As the Major League Baseball season gets underway today, let’s take a look at the Boston Red Sox’ Opening Day Roster. We've looked at the rotation. Now, let's check out the bullpen.

Long/Middle Relief

  1. Matt Barnes RHP
  2. Noe Ramirez RHP
  3. Robbie Ross Jr. LHP

Barnes made 32 appearances including two starts last season for Boston and wasn't great. Mainly a starter throughout his minor league career, he'll fill that long relief role for the club to start the year. If someone needs a day off or gets injured he could slide into the rotation. Ramirez has worked out of the pen since his first year in the minors and, after a successful stint in Pawtucket last year, got his first taste of the big leagues. In 17 outings, he posted a 4.15 ERA. Ross was one of Boston's better and more consistent relievers last season, even getting opportunities to close out games down the stretch. In his first year with the club, Ross threw 60.2 innings and posted a 3.85 ERA. He also notched six saves. All three guys put together quality performances this spring.

Specialist

  1. Tommy Layne

Layne is a guy who will be called upon most often to face the opponent's top left handed hitters and that's where he'll succeed. While he has the ability to face both lefties and righties, his splits clearly show that he's more of a lefty specialist than anything else. In 26.2 innings against lefties last season, Layne was dominant, posting a 1.69 ERA and 0.90 WHIP. He held left handed batters to a .148 average and struck out 27 guys. On the flip side, Layne was teed off on by right handers, who batted .322 with 28 hits in 21 innings. His ERA against righties was a hefty 6.86, while his WHIP was over 2.00. This wild split rang true in spring training this year as well.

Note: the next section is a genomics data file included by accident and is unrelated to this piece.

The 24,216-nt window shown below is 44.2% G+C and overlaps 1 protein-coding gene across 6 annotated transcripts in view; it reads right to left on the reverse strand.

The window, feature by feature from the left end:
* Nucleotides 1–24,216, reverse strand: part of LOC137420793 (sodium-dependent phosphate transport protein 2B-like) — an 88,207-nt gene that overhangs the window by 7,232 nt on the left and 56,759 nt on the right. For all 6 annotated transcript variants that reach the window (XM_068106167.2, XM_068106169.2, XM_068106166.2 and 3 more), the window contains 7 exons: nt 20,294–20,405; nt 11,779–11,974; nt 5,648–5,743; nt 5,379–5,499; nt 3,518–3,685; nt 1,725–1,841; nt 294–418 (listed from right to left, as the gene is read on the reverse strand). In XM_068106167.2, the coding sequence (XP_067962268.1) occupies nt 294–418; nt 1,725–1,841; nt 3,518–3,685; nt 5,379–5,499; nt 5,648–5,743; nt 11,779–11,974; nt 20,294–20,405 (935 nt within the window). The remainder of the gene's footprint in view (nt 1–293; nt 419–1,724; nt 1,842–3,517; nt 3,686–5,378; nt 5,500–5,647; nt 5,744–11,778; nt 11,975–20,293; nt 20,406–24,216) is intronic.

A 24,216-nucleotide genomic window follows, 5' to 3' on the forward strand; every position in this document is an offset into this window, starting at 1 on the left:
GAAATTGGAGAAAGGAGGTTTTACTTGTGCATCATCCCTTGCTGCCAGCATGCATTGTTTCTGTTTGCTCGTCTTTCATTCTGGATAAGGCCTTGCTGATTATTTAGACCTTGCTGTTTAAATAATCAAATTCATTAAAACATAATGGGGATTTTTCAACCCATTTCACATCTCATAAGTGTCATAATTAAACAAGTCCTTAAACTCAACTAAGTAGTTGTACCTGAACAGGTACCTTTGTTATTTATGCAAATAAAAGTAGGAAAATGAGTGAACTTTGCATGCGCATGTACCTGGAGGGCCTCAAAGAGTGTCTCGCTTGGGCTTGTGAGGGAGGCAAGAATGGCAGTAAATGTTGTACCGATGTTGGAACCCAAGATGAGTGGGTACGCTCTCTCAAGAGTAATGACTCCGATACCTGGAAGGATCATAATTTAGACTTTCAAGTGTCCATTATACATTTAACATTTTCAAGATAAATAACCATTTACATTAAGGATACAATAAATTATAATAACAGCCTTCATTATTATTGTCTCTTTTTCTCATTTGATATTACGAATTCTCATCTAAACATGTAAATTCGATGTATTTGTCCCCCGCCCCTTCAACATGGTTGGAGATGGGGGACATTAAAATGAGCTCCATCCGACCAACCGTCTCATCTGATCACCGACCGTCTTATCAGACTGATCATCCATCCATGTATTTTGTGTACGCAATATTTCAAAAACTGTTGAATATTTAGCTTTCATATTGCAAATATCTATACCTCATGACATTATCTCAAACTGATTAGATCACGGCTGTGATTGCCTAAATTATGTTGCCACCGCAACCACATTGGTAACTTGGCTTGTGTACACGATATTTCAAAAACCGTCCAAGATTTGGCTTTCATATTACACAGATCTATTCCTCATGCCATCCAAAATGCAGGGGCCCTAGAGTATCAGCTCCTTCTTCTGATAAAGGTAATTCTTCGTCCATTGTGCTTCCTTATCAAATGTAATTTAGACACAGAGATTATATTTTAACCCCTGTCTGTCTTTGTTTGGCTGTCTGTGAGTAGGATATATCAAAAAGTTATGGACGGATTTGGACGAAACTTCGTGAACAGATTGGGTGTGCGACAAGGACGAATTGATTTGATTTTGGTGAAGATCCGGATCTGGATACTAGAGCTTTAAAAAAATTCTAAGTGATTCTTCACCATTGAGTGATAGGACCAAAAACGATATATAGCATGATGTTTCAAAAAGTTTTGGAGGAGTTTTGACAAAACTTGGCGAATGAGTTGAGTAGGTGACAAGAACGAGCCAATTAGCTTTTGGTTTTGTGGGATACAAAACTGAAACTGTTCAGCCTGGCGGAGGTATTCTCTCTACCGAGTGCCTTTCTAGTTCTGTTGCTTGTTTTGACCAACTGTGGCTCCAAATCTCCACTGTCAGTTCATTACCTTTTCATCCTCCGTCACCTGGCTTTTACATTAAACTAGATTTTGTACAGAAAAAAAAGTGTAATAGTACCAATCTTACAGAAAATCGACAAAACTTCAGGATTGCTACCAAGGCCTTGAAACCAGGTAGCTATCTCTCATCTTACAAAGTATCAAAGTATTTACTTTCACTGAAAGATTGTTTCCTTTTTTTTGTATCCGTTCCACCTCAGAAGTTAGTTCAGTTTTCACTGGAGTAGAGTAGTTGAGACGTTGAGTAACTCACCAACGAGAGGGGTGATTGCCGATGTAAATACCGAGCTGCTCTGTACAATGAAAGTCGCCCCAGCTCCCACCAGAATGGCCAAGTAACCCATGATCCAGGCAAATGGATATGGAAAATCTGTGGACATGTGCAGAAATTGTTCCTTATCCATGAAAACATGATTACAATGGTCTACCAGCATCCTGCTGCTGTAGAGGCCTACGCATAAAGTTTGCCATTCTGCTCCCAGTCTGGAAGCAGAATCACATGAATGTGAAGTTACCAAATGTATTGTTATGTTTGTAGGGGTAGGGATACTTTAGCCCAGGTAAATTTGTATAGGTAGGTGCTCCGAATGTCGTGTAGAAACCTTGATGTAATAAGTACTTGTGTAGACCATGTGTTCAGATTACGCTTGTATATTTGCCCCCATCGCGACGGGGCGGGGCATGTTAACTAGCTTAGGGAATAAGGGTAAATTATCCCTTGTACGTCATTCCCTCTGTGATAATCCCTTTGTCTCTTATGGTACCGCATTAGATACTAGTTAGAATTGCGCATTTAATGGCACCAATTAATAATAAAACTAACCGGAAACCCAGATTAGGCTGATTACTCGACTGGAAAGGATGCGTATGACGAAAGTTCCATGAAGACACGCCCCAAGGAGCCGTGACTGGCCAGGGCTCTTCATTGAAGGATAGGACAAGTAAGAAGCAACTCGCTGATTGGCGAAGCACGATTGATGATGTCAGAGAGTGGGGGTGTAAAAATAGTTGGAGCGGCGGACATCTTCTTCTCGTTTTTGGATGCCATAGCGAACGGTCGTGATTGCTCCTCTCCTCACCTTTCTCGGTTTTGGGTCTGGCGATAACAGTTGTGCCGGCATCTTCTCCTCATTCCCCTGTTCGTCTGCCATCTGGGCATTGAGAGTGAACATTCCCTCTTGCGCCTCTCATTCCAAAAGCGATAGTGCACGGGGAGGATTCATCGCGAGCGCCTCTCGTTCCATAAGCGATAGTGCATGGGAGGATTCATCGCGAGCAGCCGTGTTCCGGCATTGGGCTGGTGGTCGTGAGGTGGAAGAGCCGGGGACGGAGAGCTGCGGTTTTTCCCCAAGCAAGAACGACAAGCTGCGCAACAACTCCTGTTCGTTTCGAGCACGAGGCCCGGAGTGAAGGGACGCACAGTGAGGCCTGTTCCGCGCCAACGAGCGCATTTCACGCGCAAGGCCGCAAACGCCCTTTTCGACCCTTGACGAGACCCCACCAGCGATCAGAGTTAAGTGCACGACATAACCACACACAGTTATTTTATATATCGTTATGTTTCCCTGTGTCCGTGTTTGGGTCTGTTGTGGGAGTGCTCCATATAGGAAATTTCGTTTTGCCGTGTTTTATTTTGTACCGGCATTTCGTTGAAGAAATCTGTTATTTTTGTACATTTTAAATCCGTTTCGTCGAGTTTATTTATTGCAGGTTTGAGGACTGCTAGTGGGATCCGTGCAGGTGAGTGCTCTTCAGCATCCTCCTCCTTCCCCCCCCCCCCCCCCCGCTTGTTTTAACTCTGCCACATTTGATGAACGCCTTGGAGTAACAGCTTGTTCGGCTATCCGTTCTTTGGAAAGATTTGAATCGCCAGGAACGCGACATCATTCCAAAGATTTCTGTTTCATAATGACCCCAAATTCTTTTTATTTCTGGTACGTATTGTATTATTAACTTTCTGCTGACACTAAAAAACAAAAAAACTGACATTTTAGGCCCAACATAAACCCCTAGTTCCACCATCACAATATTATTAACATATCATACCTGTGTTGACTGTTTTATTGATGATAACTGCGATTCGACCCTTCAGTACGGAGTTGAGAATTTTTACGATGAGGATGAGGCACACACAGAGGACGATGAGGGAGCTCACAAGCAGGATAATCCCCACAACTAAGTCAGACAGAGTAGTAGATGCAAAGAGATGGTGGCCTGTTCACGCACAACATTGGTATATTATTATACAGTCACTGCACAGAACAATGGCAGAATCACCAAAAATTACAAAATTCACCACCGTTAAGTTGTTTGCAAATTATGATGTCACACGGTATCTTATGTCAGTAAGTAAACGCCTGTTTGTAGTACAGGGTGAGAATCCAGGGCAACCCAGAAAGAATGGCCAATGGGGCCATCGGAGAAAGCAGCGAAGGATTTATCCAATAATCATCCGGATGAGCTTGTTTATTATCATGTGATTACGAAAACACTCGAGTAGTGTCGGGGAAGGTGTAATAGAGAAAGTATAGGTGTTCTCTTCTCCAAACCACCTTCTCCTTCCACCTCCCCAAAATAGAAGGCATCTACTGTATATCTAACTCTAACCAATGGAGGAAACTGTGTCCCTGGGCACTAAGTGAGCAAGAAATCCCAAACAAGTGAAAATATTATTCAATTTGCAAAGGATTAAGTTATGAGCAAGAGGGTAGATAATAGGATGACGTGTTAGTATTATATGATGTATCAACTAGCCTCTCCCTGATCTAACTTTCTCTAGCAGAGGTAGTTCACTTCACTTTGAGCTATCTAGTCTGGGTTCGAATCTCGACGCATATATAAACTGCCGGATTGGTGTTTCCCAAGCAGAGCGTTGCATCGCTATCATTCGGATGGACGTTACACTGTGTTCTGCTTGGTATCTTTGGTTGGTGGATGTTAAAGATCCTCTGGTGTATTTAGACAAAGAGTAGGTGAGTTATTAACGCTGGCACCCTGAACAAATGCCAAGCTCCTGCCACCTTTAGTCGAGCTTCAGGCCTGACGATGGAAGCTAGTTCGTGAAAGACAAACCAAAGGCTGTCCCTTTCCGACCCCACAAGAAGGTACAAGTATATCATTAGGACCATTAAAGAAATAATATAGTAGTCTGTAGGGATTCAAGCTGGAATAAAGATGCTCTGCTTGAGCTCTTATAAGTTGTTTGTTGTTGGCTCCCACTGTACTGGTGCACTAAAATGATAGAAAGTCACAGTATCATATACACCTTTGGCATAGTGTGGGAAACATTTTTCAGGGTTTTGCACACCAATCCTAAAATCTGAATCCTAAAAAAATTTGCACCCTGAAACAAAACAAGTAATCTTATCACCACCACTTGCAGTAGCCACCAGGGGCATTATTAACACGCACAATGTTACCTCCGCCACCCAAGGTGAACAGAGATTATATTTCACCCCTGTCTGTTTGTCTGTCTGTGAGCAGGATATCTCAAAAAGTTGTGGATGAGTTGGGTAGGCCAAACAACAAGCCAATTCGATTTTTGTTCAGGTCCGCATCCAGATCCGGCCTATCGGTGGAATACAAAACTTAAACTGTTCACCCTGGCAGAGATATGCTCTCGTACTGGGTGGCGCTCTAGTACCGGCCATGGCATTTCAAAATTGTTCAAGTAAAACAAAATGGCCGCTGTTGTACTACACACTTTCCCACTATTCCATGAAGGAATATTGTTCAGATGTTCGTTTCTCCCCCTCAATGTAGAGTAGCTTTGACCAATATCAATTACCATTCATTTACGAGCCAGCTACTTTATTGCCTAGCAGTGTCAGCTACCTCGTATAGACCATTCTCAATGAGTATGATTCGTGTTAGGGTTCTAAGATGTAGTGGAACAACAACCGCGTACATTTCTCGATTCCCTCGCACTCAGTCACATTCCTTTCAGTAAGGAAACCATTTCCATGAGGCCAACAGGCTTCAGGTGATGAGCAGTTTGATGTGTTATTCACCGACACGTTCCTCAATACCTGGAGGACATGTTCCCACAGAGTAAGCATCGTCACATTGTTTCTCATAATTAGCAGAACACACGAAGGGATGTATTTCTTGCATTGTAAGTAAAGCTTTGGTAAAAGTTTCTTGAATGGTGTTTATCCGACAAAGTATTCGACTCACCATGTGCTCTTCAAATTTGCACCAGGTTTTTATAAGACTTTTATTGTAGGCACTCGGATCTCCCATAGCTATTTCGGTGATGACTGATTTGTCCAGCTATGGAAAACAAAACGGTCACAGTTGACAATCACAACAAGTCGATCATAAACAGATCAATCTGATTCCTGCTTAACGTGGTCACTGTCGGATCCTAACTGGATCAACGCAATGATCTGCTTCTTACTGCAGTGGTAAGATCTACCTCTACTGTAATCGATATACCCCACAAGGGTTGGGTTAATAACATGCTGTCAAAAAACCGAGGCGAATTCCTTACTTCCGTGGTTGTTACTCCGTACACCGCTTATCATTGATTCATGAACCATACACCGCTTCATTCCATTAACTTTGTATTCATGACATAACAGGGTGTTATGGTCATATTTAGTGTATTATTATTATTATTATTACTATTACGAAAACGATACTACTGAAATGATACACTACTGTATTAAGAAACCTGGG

Back End

  1. Craig Kimbrel
  2. Koji Uehara
  3. Junichi Tazawa

Aside from bringing in David Price to head up the rotation, the Sox second biggest splash of the off season was when they traded for All-Star closer Craig Kimbrel. By his standards, Kimbrel had a bad season last year. His ERA was 2.58, so that's about all you need to know about him. In all seriousness, he will be a bull dog and will make it tough to beat this team if they enter the ninth with a lead. Uehara had been the closer for this club the past three season and had been very good in that role, prior to ending last season on the DL. Bringing in Kimbrel, Uehara now slides into the set up role, but that's a nice luxury for the Sox. If it wasn't for the tremendous three-headed monster out in New York that could turn into the back end of a bullpen in the history of the game, a case could be made for Boston's back end to be the tops in the East. Tazawa was not very good last season, but has proven he can pitch in the late innings in prior seasons. If he can bounce back to his 2013-14 form, he could add great depth to the Boston pen.

Overall Outlook- This pen is a little unproven towards the front, but has quality guys set up for the late innings. Add in the fact that Carson Smith, who was very impressive in his first full season for the Mariners last year, will join the mix at some point and the pen will just get better. All in all, this unit is a strength for the team.